The Kroger Company Risk Management Analysis

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Abstract
The Kroger Company will be referred to a KR. This paper will cover six topics: (1) analyze factors that affect risk management in the insurance industry; (2) analyze risks specific to the insurance industry; (3) analyze the impact of regulatory and other market factors on expected savings; (4) evaluate financial strategies that can be applied to minimize the risk of loss; (5) analyze expected savings based on proposed risk management strategy; and (6) synthesize analysis into final recommendation for the risk management strategy. Factors affecting risk management in the insurance industry

Insurance Companies compete with one another for a larger portion of the market share. The Bureau of Labor Statistics expects average growth in the insurance industry in terms of the number of new jobs that will be created between 2008 and 2018. With minimal growth to look forward to, insurance agents and companies will have to differentiate themselves in the marketplace by meeting a number of critical success factors” (Lewis, Jared, 2011).

There are numerous factors that affect risk management is the insurance industry. The insurance industry is faced with many different kinds of risk these include these include both insurance-specific risks as well as investment risks.

In the past there has been seen a dramatic rise in the number of insolvent insurers. Some of the insolvencies were precipitated by rapidly rising or declining interest rates. Others resulted from losses on assets such as junk bonds, commercial mortgages, CMOs, real estate and derivatives. Mispricing of insurance policies, natural catastrophes, and changes in legal interpretations of liability and the limits of coverage hurt still others. The rotating of policies by dishonest sales agents, insolvencies among the reinsurers backing the policies issued, noncompliance with insurance regulation, and malfeasance on the part of officers and directors of the insurance companies affected some as well. But despite the numerous and disparate apparent causes of these insolvencies, the underlying factor in all of them were the same: inadequate risk management practices. In response to this, insurers almost universally have embarked upon an upgrading of their financial risk management and control systems to reduce their exposure to risk and better manage the amount they accept. In short, the industry has turned to financial risk management techniques as a way to improve performance. The goal is to offer viable economic reasons for insurance company managers, who are presumed to be working on behalf of firm owners, to concern themselves with both expected profit and the distribution of firm returns around their expected value. The rationales for risk aversion can usefully be segmented into four categories:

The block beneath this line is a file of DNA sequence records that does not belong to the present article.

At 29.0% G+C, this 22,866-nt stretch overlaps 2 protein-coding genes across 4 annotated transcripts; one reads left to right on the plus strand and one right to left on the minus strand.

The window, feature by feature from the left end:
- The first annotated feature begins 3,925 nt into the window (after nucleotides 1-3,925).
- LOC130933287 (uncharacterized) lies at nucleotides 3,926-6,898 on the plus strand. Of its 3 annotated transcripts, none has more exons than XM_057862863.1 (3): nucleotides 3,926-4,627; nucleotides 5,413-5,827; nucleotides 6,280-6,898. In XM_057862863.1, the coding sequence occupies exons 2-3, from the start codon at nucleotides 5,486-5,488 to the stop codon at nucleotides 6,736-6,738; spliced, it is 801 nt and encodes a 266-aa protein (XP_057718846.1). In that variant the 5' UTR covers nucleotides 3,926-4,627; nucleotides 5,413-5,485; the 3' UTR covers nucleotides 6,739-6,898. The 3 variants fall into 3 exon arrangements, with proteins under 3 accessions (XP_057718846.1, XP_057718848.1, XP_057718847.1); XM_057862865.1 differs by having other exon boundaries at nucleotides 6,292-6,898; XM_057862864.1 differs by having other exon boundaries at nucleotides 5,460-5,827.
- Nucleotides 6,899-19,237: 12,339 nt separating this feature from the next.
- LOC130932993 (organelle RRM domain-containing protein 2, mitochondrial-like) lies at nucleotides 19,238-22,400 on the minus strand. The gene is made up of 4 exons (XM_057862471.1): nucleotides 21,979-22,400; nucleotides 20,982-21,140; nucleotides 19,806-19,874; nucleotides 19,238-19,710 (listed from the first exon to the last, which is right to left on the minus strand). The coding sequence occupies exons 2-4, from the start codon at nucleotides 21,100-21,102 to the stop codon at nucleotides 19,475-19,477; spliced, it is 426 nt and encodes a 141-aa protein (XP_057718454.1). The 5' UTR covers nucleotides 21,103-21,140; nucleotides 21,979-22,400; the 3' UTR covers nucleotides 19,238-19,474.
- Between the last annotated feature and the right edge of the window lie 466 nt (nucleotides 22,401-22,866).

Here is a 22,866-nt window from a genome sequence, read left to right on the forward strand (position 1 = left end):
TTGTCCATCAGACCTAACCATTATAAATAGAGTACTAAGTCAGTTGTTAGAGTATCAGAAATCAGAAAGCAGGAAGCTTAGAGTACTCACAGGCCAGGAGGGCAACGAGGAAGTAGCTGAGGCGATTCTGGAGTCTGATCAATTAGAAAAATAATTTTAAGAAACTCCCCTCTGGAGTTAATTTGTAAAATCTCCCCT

* Managerial Self Interest
* The Non-Linearity of Taxes
* The Cost of Financial Distress
* The Existence of Capital Market Imperfections
First, there is managerial self interest. Managers have limited ability to diversify their own personal wealth position, associated with stock holdings and the capitalization of their career earnings associated with their own employment position. Therefore, they prefer stability to volatility because, other things equal, such stability improves their own utility, at little or no expense to other stakeholders. Secondly, there is non-linearity of taxes. Insurance companies levels of performance and market values may be directly associated with volatility for a number of other reasons. The first is the nature of the tax code, which both historically and internationally is highly non-linear. It has recently been emphasized as a key rationale of risk reduction. In each case, the authors indicate that, with a non-proportional tax structure, income smoothing reduces the effective tax rate and, therefore, the tax burden shouldered by the insurance company. By reducing the effective long term average tax rate, activities...
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